For the second straight year, Elina Svitolina won the Italian Open in Rome, defeating Simona Halep in both finals. Just one week out from the French Open, the Ukrainian has established herself as a major contender for the Paris title.
Svitolina dropped just one set en route to the trophy in Rome, falling behind 0-6 the opening set of her third-round match against No. 14 Daria Kasatkina before regrouping to win. She was far more clinical in dismissing No. 14 Angelique Kerber and Anett Kontaveit to reach the final. Against Halep on Sunday, she scored a bagel of her own in a 6-0, 6-4 victory.
The Elina Svitolina File
Residence: Odessa, Ukraine
Current Rank: 4
Career-High Rank: 3 (September 2017)
Best US Open Finish: Round 4 (2017)
- The Rome title is Svitolina’s third of 2018, in addition to victories in Brisbane (January) and Dubai (February). She now has 12 career WTA singles titles and has won at least one title each year since 2013.
- With the win, she improves her record in WTA finals to 14-2, and she is a perfect 8-0 since 2017. The 23-year-old credits much of that success to the lessons she learned from a painful loss in the 2012 Wimbledon girls’ final, when she won just four games against Eugenie Bouchard. (See “They Said It!” below for more).
- Svitolina’s straight-sets win over Halep is her fourth victory over the current world No. 1 in five matches dating back to the 2017 Rome final. Halep‘s only victory in that period came at the French Open in a three-set quarterfinal. The pair’s only other meeting came in Bulgaria in 2013, which Halep won.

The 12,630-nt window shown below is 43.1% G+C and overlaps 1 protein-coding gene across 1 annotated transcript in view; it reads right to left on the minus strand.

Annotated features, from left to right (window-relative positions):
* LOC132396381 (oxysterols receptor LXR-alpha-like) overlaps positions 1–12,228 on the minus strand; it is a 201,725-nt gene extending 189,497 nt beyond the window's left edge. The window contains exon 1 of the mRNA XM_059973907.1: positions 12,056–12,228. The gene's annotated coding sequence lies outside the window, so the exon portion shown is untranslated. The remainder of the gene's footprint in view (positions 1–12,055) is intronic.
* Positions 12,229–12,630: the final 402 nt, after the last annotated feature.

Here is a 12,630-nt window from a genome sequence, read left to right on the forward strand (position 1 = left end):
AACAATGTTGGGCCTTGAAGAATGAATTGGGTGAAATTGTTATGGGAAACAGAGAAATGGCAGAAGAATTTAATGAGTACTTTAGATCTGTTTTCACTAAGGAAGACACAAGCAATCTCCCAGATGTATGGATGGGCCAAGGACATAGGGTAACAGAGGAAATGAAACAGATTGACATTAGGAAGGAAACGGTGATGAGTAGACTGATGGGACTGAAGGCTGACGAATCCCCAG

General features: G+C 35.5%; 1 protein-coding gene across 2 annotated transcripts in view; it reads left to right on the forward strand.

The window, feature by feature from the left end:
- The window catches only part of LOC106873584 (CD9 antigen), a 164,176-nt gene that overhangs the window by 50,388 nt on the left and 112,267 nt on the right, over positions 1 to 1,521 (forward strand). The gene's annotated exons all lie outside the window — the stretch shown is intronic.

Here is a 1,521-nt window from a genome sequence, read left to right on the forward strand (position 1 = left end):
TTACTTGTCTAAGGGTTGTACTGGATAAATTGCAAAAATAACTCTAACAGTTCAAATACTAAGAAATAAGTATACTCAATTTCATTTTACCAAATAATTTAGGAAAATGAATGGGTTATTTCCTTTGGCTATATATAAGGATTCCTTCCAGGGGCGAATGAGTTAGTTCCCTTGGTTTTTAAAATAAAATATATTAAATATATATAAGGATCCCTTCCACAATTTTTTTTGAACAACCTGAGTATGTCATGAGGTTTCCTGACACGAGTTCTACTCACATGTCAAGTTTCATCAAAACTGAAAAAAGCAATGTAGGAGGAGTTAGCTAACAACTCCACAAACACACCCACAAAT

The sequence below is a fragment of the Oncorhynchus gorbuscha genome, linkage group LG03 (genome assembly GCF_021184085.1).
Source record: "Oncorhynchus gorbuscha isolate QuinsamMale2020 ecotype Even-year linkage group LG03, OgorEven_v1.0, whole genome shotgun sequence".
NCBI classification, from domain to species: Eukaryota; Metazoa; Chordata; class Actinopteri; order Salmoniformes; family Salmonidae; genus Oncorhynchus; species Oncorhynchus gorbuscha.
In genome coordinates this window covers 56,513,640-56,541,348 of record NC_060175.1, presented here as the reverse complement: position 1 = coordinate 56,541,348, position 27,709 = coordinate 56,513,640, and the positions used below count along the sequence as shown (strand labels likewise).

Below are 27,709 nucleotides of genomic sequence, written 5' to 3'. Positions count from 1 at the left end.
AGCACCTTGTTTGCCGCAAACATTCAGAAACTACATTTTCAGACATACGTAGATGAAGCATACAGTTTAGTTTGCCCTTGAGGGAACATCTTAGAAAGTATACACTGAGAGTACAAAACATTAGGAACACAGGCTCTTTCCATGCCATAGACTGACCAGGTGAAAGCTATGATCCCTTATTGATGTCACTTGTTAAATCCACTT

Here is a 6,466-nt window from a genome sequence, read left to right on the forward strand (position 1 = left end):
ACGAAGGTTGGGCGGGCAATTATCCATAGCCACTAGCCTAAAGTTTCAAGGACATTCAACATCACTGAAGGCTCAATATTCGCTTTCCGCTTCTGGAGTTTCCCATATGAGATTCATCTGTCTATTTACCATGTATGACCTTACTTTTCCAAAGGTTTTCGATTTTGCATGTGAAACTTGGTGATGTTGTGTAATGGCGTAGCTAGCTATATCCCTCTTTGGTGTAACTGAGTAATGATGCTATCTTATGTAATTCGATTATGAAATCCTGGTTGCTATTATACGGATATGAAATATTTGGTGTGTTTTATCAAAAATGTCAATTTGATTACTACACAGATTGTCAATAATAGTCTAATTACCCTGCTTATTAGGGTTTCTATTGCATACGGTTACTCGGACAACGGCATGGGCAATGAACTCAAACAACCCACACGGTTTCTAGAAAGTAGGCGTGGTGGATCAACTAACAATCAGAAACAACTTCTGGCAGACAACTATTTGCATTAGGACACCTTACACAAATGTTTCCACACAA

- Despite being ranked as high as No. 3 in the world, Svitolina has yet to reach a Grand Slam semifinal in 22 attempts. She has reached the fourth round or better in each of the last four majors, however, and will be looking to improve on her quarterfinal run in Paris last year. She also reached the French Open quarters in 2015 and the Australian Open quarters in January. As a junior, Svitolina won the French Open girls’ title in 2010 at age 15.
They Said It!
“In that [Wimbledon junior] final, I was so stressed, so scared, that I didn't even play two balls into the court. Ever since that moment, I decided I’m going to go out there and do something. Today, from the first point, I was trying to play really aggressive, go for my shots and create the game.” – Svitolina told WTATennis.com, describing the lessons she took from losing the 2012 Wimbledon girls’ final to Bouchard.